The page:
Elizabeth Warren, Chair of Congressional Oversight for TARP, writes about why we need a financial consumer protection agency :
The Financial Product Safety Commission
Clearly, it is time for a new model of financial regulation, one focused primarily on consumer safety rather than corporate profitability. Financial products should be subject to the same routine safety screening that now governs the sale of every toaster, washing machine, and child’s car seat sold on the American market.
The model for such safety regulation is the U.S. Consumer Product Safety Commission (CPSC), an independent health and safety regulatory agency founded in 1972 by the Nixon Administration. The CPSC’s mission is to protect the American public from risks of injury and death from products used in the home, school, and recreation. The agency has the authority to develop uniform safety standards, order the recall of unsafe products, and ban products that pose unreasonable risks. In establishing the Commission, Congress recognized that “the complexities of consumer products and the diverse nature and abilities of consumers using them frequently result in an inability of users to anticipate risks and to safeguard themselves adequately.”
The evidence clearly shows that CPSC is a cost-effective agency. Since it was established, product-related death and injury rates in the United States have decreased substantially. The CPSC estimates that just three safety standards for three products alone–cigarette lighters, cribs, and baby walkers–save more than $2 billion annually. The annual estimated savings is more than CPSC’s total cumulative budget since its inception.
So why not create a Financial Product Safety Commission (FPSC)? Like its counterpart for ordinary consumer products, this agency would be charged with responsibility to establish guidelines for consumer disclosure, collect and report data about the uses of different financial products, review new financial products for safety, and require modification of dangerous products before they can be marketed to the public. The agency could review mortgages, credit cards, car loans, and a number of other financial products, such as life insurance and annuity contracts. In effect, the FPSC would evaluate these products to eliminate the hidden tricks and traps that make some of them far more dangerous than others.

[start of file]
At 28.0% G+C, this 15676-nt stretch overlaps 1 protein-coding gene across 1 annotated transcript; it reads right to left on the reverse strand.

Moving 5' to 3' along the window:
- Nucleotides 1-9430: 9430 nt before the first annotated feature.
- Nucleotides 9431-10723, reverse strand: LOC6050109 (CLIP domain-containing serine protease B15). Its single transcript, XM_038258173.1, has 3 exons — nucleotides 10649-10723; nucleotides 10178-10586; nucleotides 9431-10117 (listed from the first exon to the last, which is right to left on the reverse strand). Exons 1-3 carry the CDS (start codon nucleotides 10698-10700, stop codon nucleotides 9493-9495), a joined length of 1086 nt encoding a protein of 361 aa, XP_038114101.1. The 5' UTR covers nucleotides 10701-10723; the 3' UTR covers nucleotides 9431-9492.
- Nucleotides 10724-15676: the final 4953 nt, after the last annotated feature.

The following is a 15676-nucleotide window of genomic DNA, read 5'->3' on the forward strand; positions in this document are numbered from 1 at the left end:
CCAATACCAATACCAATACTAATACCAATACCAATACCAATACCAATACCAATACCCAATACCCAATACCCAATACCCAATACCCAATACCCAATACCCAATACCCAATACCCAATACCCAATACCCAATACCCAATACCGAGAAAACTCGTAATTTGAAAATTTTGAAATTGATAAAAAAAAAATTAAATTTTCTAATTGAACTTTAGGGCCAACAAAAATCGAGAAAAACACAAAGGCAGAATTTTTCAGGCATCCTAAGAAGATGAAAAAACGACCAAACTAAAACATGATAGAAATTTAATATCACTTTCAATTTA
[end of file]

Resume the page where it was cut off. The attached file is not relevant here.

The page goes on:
An FPSC would promote the benefits of free markets by assuring that consumers can enter credit markets with confidence that the products they purchase meet minimum safety standards. No one expects every customer to become an engineer to buy a toaster that doesn’t burst into flames, or analyze complex diagrams to buy an infant car seat that doesn’t collapse on impact. By the same reasoning, no customer should be forced to read the fine print in 30-plus-page credit card contracts to determine whether the company claims it can seize property paid for with the credit card or raise the interest rate by more than 20 points if the customer gets into a dispute with the water company…….
A Well-Regulated Market
When markets work, they produce value for both buyers and sellers, both borrowers and lenders. But the basic premise of any free market is full information. When a lender can bury a sentence at the bottom of 47 lines of text saying it can change any term at any time for any reason, the market is broken……..
Personal responsibility will always play a critical role in dealing with credit cards, just as personal responsibility remains a central feature in the safe use of any other product. But a Financial Product Safety Commission could eliminate some of the most egregious tricks and traps in the credit industry. And for every family who avoids a trap or doesn’t get caught by a trick, that’s regulation that works.